'Alpine skiing, or downhill skiing', is the pastime of sliding down snow-covered slopes on skis with fixed-heel bindings, unlike other types of skiing, which use skis with free-heel bindings. The word “ski", originating from Norway, related to the Old Norse word “skíð” means, “split piece of wood or firewood.” Whether for recreation or for sport, it is typically practiced at ski resorts, which provide such services as ski lifts, artificial snow making, snow grooming, restaurants, and ski patrol.
Skiing, or traveling over snow on skis, has a history of at least eight millennia. The earliest archaeological examples of skis were found in Russia and date to 6000 BCE. Although modern skiing has evolved from beginnings in Scandinavia, 5000-year-old wall paintings suggest use of skis in the Xinjiang region of what is now China; however, this continues to be debated. Originally purely utilitarian, starting in the mid-1800s skiing became a popular recreational activity and sport, becoming practiced in snow-covered regions worldwide, and providing a market for the development of ski resorts and their related communities.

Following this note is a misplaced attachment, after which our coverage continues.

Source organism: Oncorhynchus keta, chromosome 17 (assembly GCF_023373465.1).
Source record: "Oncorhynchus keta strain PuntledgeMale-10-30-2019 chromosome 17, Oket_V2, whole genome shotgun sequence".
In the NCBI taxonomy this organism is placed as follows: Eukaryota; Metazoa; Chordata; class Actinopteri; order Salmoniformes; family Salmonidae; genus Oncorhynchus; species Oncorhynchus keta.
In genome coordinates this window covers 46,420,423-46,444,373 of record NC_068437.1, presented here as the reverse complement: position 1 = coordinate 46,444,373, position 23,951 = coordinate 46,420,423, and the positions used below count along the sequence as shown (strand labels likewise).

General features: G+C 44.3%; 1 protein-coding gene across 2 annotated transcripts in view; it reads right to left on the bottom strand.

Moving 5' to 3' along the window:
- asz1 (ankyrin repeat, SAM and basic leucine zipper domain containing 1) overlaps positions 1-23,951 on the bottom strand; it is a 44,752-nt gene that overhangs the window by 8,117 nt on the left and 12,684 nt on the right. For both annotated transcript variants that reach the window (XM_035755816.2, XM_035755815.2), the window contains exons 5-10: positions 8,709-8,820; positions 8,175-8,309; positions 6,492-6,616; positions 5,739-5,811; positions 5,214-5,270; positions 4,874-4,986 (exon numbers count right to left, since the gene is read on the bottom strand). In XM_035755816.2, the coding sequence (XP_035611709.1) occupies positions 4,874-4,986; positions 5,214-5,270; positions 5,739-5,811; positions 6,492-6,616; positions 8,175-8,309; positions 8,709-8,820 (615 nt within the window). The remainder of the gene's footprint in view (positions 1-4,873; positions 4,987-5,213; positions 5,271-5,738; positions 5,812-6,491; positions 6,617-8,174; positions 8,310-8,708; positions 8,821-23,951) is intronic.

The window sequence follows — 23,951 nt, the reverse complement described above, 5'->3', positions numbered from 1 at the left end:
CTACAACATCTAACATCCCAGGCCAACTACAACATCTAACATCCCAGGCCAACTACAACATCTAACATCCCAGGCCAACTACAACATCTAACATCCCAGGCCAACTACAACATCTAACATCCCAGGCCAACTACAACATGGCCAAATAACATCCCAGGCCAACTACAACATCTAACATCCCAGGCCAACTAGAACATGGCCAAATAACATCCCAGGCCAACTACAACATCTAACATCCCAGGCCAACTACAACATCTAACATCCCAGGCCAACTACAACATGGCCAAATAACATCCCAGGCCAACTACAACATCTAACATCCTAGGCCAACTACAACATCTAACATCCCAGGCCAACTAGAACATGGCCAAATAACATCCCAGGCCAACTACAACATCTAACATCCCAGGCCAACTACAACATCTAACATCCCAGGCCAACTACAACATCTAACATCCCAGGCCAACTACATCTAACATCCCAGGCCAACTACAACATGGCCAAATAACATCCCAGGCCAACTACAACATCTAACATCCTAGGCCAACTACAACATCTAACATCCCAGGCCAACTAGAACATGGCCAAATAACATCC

Sondre Norheim, born Sondre Auverson, was a Norwegian skier and pioneer of modern skiing. Sondre Norheim is known as the father of Telemark skiing.
Telemark skiing is a skiing technique that combines elements of Alpine and Nordic skiing. Telemark skiing is named after the Telemark region of Norway, where the discipline originated. Sondre Norheim is often credited for first demonstrating the turn in ski races, which included cross country, slalom and jumping, in Norway around 1868. Sondre Norheim also experimented with ski and binding design, introducing side cuts to skis and heel bindings.